Targeted therapies, including lucrative immune-oncology (I-O) drugs such as Keytruda (pembrolizumab), have been slow to reach the ovarian cancer market. Ovarian cancer isn’t a single cancer; it encompasses a range of tumor-types that originate in the ovaries. Until recently, these weren’t considered to be immunogenic, so drugs that modulate the immune system were not thought to be effective. Indeed, small studies of I-O drugs in ovarian cancer have generally been disappointing, with response rates in the single digits or low teens. And in December 2018, two Phase III trials of Merck KGaA and Pfizer’s programmed death-ligand 1 (PD-L1)-targeted monoclonal Bavencio (avelumab), another I-O drug, failed to show any benefit in advanced ovarian cancer patients.

These challenges help explain why platinum-based chemotherapies have remained the standard first-line treatment for ovarian cancer in most markets. Chemotherapies are effective for many patients with early-stage disease, whose prognosis is good: five-year survival rates top 90% for this group. But ovarian cancer can be difficult to detect in its early-stages, when symptoms may be vague (tummy pain or bloating) or non-existent. Advanced disease is harder to treat, and some patients are or become resistant to platinum-based chemotherapy. These patients represent the most serious unmet need.

Fortunately, scientists now know that the picture for ovarian cancer – as for all other cancer-types – is much more complicated. Patients diagnosed with ovarian cancer may have tumors with very different genetic characteristics, requiring much narrower patient-segmentation and even a personalised approach. A small minority of patients’ tumors do react to immune-system modulators. The challenge is identifying which ones – and what to combine them with to greatest effect.

As experience with I-O drugs accumulates in other cancers, it is understood that these drugs’ true potential lies in their combination with other treatments (targeted or non-). These partner therapies may be able to ‘heat up’ the immune system, allowing the I-O drug to work more effectively.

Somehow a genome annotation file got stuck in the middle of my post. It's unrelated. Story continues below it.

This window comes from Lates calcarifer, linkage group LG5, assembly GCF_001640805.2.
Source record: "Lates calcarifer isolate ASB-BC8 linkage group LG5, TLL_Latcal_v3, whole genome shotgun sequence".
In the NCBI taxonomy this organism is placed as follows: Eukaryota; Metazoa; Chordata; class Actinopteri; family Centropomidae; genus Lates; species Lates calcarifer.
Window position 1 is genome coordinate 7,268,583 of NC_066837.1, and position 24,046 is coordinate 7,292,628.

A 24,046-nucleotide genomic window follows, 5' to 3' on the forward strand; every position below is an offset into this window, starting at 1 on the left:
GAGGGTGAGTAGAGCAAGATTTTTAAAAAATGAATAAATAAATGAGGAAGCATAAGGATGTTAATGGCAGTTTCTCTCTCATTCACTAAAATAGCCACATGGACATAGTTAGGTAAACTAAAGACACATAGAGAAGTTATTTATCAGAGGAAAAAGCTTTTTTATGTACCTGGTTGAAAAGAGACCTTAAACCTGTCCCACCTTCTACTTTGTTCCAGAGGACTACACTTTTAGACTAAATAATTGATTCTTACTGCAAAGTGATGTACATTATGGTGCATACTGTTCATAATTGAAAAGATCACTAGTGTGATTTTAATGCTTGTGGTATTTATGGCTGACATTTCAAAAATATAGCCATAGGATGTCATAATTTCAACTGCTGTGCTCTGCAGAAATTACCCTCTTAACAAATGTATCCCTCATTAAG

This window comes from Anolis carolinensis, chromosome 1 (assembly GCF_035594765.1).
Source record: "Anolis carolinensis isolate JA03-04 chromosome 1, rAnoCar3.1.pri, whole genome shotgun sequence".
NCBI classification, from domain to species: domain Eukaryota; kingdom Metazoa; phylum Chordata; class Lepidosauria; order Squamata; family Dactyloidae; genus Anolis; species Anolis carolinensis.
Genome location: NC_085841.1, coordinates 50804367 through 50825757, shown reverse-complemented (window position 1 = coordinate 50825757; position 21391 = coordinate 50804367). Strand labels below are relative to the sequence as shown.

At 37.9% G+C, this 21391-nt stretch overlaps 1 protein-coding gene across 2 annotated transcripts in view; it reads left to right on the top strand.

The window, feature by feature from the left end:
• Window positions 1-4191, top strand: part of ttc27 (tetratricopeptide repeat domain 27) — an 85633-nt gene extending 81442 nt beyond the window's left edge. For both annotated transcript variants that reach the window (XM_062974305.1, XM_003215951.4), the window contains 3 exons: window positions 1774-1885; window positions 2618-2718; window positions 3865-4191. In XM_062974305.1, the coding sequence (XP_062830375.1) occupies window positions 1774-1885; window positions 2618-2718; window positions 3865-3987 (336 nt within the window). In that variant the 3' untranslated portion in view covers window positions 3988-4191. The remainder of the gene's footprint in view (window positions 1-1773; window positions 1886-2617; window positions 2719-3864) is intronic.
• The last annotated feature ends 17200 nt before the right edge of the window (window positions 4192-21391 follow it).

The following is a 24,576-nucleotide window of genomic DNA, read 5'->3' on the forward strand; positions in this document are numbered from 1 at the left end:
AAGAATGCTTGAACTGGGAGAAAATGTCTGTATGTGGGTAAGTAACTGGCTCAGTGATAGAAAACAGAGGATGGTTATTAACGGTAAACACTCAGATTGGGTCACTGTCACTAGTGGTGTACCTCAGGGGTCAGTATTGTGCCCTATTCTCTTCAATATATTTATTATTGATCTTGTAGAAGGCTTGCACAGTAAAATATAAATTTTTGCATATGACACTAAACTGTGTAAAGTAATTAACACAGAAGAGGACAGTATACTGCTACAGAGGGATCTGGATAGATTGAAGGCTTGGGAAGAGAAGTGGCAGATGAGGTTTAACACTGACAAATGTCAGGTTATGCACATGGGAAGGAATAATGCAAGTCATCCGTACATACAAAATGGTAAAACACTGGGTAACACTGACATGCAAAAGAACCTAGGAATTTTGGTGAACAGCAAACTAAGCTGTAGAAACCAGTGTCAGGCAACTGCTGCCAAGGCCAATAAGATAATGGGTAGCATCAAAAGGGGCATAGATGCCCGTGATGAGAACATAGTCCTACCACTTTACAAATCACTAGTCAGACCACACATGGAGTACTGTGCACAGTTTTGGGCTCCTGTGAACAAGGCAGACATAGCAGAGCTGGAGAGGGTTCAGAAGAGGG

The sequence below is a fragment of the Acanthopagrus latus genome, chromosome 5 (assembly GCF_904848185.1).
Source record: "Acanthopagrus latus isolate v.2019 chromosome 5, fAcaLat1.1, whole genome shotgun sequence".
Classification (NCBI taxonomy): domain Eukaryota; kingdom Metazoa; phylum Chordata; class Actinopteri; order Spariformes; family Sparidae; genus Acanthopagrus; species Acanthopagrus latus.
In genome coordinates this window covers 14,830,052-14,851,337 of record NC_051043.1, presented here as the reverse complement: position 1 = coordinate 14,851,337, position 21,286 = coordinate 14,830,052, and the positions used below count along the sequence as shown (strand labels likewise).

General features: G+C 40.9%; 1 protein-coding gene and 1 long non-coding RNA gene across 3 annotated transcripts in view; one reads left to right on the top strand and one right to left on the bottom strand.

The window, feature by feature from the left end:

Researchers are investigating immunotherapies in combination with anti-VEGF (vascular endothelial growth factor) strategies, such as Avastin, the first targeted (non-chemotherapy) drug approved for some patients with ovarian cancer, and still a key player in the ovarian cancer treatment market. (Avastin was first approved in Europe in 2011 and in the US three years later; it received a further green light in the US in 2018 for use post-surgery in advanced ovarian cancer patients.) A Phase III trial is underway of chemotherapy plus Avastin, followed by Avastin plus Roche’s PD-L1 immunotherapy antibody Tecentriq (atezolizumab).

Poly-ADP ribose polymerase (PARP) inhibitors like AstraZeneca/MSD’s Lynparza (olaparib) or Takeda/Tesaro’s Zejula (niraparib) are another important, relatively new targeted treatment class for patients with recurrent disease – especially those whose tumors have BRCA gene mutations. PARP inhibitors work by blocking enzymes that repair damaged cellular DNA, and are now being tested in combination with immunotherapy. Bavencio may yet find its utility in ovarian cancer alongside a PARP inhibitor, such as Pfizer’s Talzenna (talazoparib) – trials are underway.

PARP inhibitors are also working their way earlier up the treatment pathway. Lynparza was first approved in 2014 in the US for patients with advanced, heavily pre-treated cancer linked to BCRA mutations; in December 2018 that was expanded to first-line maintenance therapy (preventing or delaying recurrence) for BRCA-mutated advanced ovarian cancer.

Patients have a lot to gain as targeted therapy approaches and combinations find their place in ovarian cancer treatment. As approvals accumulate – including in earlier-stage cancers, where targeted therapies can have the greatest effect – payers will also start to pay more attention, however. Historically, reimbursement restrictions have been low in this area, due to the widespread use of cheaper chemotherapies. That may soon begin to change.